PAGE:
“The analyses were based on clinical trials that tested different probiotics, such as Lactobacillus acidophilus, L casei GG, L bulgaricus, Bifidobacterium bifidum, B breve, B infants, B lactis, Streptococcus thermophilus, and Saccharomyces boulardii. Each strain is believed to have specific immunomodulatory properties,” they said.
In terms of boosting immune function, Lactobacillus fermentum was recently reported to boost the immune health of long distance runners, protecting them from respiratory illnesses. The Lactobacillus strain was associated with an enhancement in the activity of T cells, key players in the immune system [2]. In the human study of its kind, scientists at the Institute of Food Research (IFR) reported that Lactobacillus casei Shirota may modulate the immune response to grass pollen, and help hay fever sufferers [3]. An improvement in the immune function of white blood cells in alcoholics has also been reported by a small study by researchers at University College London. This study also used Lactobacillus casei Shirota supplements [4]. Another area with considerable research, and yet apparently overlooked because of the nature of the condition, is bacterial vaginosis, a problem that affects about 30 per cent of women between the ages of 14 and 49.
Extensive research by Gregor Reid from the Canadian R&D Centre for Probiotics at the Lawson Health Research Institute, and The University of Western Ontario, led to the conclusion that the combination of two particular strains – GR-1 (Lactobacilli rhamnosus) and RC-14 (Lactobacilli reuteri) – provide the greatest benefit for the relief and prevention of bacterial vaginosis.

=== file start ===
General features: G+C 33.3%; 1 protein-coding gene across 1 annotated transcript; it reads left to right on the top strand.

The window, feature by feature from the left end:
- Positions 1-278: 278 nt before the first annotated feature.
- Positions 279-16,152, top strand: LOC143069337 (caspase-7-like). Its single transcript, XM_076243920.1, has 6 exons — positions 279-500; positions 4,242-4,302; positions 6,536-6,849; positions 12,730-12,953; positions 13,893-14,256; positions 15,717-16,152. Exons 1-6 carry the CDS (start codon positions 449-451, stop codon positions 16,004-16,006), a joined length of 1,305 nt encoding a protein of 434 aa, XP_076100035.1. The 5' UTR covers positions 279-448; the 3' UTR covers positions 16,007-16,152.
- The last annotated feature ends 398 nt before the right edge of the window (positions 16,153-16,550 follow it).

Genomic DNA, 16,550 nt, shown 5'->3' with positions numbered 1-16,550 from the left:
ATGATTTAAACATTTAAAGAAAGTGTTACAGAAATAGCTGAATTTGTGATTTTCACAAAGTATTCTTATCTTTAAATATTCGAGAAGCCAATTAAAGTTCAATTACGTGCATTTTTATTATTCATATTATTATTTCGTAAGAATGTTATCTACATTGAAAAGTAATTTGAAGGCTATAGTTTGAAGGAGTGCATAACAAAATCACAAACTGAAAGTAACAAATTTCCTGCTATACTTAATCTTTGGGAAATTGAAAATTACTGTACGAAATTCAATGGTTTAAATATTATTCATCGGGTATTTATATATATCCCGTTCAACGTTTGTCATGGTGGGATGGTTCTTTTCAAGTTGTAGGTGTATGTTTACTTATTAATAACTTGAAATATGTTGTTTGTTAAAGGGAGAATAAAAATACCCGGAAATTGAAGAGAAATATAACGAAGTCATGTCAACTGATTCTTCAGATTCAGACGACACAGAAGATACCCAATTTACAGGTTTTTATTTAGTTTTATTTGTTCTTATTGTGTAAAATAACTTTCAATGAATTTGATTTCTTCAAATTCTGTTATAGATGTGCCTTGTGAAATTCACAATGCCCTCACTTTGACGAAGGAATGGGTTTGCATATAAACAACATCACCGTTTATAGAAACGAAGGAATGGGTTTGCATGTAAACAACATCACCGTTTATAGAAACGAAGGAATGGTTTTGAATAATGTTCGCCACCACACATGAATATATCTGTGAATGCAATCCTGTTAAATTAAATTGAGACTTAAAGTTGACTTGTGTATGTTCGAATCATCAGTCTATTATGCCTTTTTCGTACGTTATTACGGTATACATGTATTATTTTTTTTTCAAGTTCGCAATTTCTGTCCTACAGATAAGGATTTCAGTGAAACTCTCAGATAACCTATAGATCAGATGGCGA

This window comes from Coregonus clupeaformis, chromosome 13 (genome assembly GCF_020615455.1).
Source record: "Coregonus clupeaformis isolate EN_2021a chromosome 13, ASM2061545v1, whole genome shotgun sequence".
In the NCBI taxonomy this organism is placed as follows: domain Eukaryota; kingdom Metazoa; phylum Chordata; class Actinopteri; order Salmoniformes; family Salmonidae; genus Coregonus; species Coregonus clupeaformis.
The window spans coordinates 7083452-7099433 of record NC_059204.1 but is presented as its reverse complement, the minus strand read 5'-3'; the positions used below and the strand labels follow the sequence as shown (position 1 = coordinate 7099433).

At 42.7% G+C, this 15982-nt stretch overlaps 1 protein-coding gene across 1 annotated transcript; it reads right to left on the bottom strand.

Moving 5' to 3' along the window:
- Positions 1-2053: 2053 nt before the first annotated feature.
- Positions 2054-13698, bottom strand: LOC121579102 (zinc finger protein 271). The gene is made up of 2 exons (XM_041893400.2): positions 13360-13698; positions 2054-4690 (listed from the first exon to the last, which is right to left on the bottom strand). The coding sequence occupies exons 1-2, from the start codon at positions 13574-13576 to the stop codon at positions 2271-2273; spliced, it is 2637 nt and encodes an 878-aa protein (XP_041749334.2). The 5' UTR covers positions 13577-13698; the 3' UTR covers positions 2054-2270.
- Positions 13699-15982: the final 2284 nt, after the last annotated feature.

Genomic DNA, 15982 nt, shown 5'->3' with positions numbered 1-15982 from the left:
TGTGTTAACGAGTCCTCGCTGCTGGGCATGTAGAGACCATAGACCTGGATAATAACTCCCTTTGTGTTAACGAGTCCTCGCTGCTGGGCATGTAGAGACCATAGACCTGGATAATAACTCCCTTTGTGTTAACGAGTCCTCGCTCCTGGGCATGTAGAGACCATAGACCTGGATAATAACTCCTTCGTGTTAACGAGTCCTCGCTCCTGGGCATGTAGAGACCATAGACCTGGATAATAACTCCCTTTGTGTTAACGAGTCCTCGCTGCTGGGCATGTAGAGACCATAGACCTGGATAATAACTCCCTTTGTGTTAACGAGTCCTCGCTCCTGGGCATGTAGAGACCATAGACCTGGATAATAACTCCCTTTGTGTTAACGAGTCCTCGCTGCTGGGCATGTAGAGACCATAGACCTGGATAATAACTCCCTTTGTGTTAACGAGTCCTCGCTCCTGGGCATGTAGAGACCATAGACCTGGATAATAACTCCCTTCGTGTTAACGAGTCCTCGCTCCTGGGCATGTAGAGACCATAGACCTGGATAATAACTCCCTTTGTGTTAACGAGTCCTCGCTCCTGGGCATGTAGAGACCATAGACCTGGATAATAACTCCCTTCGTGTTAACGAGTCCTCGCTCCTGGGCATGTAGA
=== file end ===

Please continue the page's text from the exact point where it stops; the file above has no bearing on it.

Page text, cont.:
Probiotic strains have also been reported to reduce abdominal pain and nausea/vomiting linked to stress [5], constipation [6], and diarrhoea [7].


The most extensive research to date is with the inulin-type fructans, non-digestible carbohydrates that reach the colon intact and are hydrolysed by specific ‘positive’ members of the colon microflora.
At 5th Orafti Research Conference in 2006, co-chair of the conference, Professor Allan Walker from Harvard Medical School, told “Prebiotics potentially may be more relevant [for health] than probiotics.”